I beg to differ. A caliber war is a bunch of opinions without evidence or support and stories, possibly true, but statistically inadequate.
    Many different "studies," "comparisons" and other evaluations done by many different sources, some of which are taken to be valid or invalid by others, have been presented by folks as "evidence" in many other discussions. I don't happen to have such a list of studies at hand, myself. Hence, the suggestion to simply refer to many of the prior discussions.

    So you're saying you know of no studies that indicate one caliber has an advantage over another?
    I personally don't have any in hand, at the moment, yes. I've read many "caliber war" type discussions previously, in which many well-reasoned justifications for a given caliber's preeminence over others was presented along with many such "studies." As I suggested, it's all out there.
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    Quote Originally Posted by Tangle View Post
    Someone correct me if I'm wrong here, but I believe hydrostatic shock has been proven not to occur in major caliber handgun rounds. Also I believe the shock wave theory has been disproven and it only applies to rifle rounds anyway. We want to look at the calibers listed in the OP.
    Leroy Thompson discusses the importance of hydrostatic shock in choosing a specific design of .357 Magnum and 9x19mm Parabellum bullets. In Armed and Female, Paxton Quigley explains that hydrostatic shock is the real source of “stopping power.” Jim Carmichael, who served as shooting editor for Outdoor life magazine for 25 years, also believes that hydrostatic shock is important to “a more immediate disabling effect” and is a key difference in the performance of .38 Special and .357 Magnum hollow point bullets. In “The search for an effective police handgun,” Allen Bristow describes that police departments recognize the importance of hydrostatic shock when choosing ammunition. A research group at West Point suggests handgun loads with at least 500 ft-lbs of energy and 12 inches of penetration.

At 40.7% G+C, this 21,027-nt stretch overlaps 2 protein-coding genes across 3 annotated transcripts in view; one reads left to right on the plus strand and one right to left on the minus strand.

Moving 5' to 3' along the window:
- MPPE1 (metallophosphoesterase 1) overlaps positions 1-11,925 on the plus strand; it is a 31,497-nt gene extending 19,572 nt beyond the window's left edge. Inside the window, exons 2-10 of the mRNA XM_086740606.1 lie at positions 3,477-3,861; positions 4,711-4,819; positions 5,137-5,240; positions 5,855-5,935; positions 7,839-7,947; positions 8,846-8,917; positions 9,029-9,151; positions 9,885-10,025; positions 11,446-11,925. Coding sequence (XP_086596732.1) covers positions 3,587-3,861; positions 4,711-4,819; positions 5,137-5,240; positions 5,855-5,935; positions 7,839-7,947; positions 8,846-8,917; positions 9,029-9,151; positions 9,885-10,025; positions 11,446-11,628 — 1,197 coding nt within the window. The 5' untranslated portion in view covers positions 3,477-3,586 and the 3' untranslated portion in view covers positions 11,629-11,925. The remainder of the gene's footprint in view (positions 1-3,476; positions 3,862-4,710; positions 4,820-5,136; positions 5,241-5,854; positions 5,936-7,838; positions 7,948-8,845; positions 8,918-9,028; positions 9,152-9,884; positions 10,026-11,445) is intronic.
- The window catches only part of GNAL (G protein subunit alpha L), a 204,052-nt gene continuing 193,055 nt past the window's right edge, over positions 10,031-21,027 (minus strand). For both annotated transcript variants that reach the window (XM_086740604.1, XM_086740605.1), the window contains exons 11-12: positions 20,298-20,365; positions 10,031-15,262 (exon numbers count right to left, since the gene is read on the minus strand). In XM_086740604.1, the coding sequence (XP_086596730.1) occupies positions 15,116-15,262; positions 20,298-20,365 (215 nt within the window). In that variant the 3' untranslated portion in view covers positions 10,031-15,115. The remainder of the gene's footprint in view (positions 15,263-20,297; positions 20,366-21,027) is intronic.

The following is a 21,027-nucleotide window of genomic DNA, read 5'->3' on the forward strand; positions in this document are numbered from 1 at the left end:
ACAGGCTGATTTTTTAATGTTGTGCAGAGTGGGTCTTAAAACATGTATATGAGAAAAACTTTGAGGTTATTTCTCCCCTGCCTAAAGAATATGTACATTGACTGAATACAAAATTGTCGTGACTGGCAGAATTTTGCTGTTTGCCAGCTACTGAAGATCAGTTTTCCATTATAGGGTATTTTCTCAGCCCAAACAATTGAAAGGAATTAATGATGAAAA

A number of law enforcement and military agencies have adopted the 5.7x28mm cartridge, which is reputed to cause considerable hydrostatic shock.These agencies include the Navy SEALs and the Federal Protective Service branch of the ICE. (Source: The FNH Five-seveN Pistol, Chris Boyd, Law Officer, Volume 3, Issue 9, 2007 Sept 1)


    Quote Originally Posted by Tangle View Post
    Again these are gel tests. Unless we can produce a study that definitely links gel test penetration and expansion performance to incapacitation time among the listed calibers, we still got nothing.
    We've got plenty if you look at the evidence. These are gel tests that certainly show more than 'just a hole'. We also have many real life situations to evaluate the effectiveness of a certain bullet on human and animal targets.
    "Confidence is food for the wise man but liquor for the fool"

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    Quote Originally Posted by JT View Post
    Why didn't you include .45 ACP in your list?
    Didn't you see it? It's at the top of the list!

    Thanks, I certainly meant to - it's there now. Thanks again for noticing the omisson.